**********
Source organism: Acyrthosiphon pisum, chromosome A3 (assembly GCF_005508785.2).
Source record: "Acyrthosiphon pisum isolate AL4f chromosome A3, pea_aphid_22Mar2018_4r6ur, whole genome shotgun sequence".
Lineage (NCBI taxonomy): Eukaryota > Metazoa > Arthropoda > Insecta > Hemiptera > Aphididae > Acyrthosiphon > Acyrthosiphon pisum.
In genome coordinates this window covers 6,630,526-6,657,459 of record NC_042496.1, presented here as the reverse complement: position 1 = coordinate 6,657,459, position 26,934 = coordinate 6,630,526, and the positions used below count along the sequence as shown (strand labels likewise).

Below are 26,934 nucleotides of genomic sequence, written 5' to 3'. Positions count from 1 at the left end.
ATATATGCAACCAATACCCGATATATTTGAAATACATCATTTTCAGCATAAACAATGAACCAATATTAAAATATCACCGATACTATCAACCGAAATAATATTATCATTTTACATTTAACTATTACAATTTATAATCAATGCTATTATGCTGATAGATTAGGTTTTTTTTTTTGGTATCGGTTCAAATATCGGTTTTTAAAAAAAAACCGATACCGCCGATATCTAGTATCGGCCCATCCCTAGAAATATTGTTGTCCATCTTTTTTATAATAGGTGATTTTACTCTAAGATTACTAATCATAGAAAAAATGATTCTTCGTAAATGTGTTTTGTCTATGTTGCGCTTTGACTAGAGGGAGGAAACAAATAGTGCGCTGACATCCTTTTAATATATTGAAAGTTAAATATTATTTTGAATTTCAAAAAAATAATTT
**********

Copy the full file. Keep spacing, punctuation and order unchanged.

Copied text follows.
Source organism: Acyrthosiphon pisum, chromosome A3 (assembly GCF_005508785.2).
Source record: "Acyrthosiphon pisum isolate AL4f chromosome A3, pea_aphid_22Mar2018_4r6ur, whole genome shotgun sequence".
Lineage (NCBI taxonomy): Eukaryota > Metazoa > Arthropoda > Insecta > Hemiptera > Aphididae > Acyrthosiphon > Acyrthosiphon pisum.
In genome coordinates this window covers 6,630,526-6,657,459 of record NC_042496.1, presented here as the reverse complement: position 1 = coordinate 6,657,459, position 26,934 = coordinate 6,630,526, and the positions used below count along the sequence as shown (strand labels likewise).

Below are 26,934 nucleotides of genomic sequence, written 5' to 3'. Positions count from 1 at the left end.
ATATATGCAACCAATACCCGATATATTTGAAATACATCATTTTCAGCATAAACAATGAACCAATATTAAAATATCACCGATACTATCAACCGAAATAATATTATCATTTTACATTTAACTATTACAATTTATAATCAATGCTATTATGCTGATAGATTAGGTTTTTTTTTTTGGTATCGGTTCAAATATCGGTTTTTAAAAAAAAACCGATACCGCCGATATCTAGTATCGGCCCATCCCTAGAAATATTGTTGTCCATCTTTTTTATAATAGGTGATTTTACTCTAAGATTACTAATCATAGAAAAAATGATTCTTCGTAAATGTGTTTTGTCTATGTTGCGCTTTGACTAGAGGGAGGAAACAAATAGTGCGCTGACATCCTTTTAATATATTGAAAGTTAAATATTATTTTGAATTTCAAAAAAATAATTT